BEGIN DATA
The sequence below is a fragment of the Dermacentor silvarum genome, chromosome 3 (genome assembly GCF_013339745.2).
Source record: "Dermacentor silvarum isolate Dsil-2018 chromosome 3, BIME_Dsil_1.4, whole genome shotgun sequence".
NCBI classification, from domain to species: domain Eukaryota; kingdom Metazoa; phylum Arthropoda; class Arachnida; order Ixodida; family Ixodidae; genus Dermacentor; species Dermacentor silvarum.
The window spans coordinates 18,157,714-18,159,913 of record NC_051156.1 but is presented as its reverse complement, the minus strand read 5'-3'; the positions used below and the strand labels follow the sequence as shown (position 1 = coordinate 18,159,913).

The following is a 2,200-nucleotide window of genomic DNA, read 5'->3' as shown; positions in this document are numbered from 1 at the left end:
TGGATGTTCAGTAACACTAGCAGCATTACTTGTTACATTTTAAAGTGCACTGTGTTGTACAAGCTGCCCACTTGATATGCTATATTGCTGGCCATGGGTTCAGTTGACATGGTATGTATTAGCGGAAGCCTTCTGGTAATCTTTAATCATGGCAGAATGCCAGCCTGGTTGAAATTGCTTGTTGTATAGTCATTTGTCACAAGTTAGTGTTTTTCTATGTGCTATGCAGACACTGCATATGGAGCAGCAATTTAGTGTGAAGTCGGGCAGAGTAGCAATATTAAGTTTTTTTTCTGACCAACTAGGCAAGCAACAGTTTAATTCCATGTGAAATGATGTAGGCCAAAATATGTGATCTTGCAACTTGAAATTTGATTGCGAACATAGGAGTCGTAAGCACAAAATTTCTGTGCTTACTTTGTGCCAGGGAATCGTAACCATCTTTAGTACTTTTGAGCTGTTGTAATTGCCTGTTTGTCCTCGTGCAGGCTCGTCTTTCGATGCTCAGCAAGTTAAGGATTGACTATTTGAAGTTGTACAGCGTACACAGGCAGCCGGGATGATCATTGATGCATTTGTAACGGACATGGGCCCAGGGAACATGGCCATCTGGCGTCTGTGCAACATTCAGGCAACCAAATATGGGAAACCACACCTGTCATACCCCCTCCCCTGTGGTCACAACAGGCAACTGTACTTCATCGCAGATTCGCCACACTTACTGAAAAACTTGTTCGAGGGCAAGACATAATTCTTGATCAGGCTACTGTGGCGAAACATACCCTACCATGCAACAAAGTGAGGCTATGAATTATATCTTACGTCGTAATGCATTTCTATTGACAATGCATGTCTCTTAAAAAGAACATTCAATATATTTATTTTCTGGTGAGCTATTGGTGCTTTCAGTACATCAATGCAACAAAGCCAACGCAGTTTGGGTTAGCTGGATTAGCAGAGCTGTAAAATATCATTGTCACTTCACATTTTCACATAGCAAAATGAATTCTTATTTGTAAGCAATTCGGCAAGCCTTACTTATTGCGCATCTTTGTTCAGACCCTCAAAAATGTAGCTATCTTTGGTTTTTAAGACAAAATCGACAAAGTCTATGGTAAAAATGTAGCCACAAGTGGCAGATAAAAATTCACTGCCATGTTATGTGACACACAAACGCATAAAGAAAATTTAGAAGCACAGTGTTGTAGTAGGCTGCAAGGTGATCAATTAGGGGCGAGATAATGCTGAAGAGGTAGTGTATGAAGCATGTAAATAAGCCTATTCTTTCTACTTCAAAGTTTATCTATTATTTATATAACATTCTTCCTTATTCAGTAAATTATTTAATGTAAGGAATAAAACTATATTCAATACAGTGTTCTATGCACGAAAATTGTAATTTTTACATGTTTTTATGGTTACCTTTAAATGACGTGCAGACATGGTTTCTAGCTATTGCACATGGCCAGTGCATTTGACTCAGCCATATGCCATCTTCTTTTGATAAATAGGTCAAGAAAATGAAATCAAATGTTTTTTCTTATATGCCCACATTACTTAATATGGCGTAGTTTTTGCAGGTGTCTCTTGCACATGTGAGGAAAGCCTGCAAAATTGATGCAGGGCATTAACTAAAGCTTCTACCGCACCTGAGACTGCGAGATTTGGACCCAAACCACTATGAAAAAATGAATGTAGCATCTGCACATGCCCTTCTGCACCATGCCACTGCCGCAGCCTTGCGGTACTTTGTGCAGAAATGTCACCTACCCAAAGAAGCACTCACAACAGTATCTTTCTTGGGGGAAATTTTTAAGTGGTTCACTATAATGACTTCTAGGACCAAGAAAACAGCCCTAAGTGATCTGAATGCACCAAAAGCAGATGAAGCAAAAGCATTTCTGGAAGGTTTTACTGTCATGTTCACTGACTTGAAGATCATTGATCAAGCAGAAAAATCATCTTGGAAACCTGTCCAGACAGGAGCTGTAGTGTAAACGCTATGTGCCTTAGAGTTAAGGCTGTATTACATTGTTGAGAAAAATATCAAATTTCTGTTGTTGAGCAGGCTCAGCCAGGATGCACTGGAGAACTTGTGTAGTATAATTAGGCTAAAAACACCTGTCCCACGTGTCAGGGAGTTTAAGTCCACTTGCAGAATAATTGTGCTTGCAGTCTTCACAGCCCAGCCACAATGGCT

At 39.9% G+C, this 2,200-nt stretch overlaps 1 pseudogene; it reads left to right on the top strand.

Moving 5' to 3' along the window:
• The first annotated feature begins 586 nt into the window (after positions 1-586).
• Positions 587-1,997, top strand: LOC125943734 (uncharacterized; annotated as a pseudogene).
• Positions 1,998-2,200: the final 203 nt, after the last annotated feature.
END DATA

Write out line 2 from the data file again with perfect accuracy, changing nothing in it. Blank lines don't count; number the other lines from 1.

Source record: "Dermacentor silvarum isolate Dsil-2018 chromosome 3, BIME_Dsil_1.4, whole genome shotgun sequence".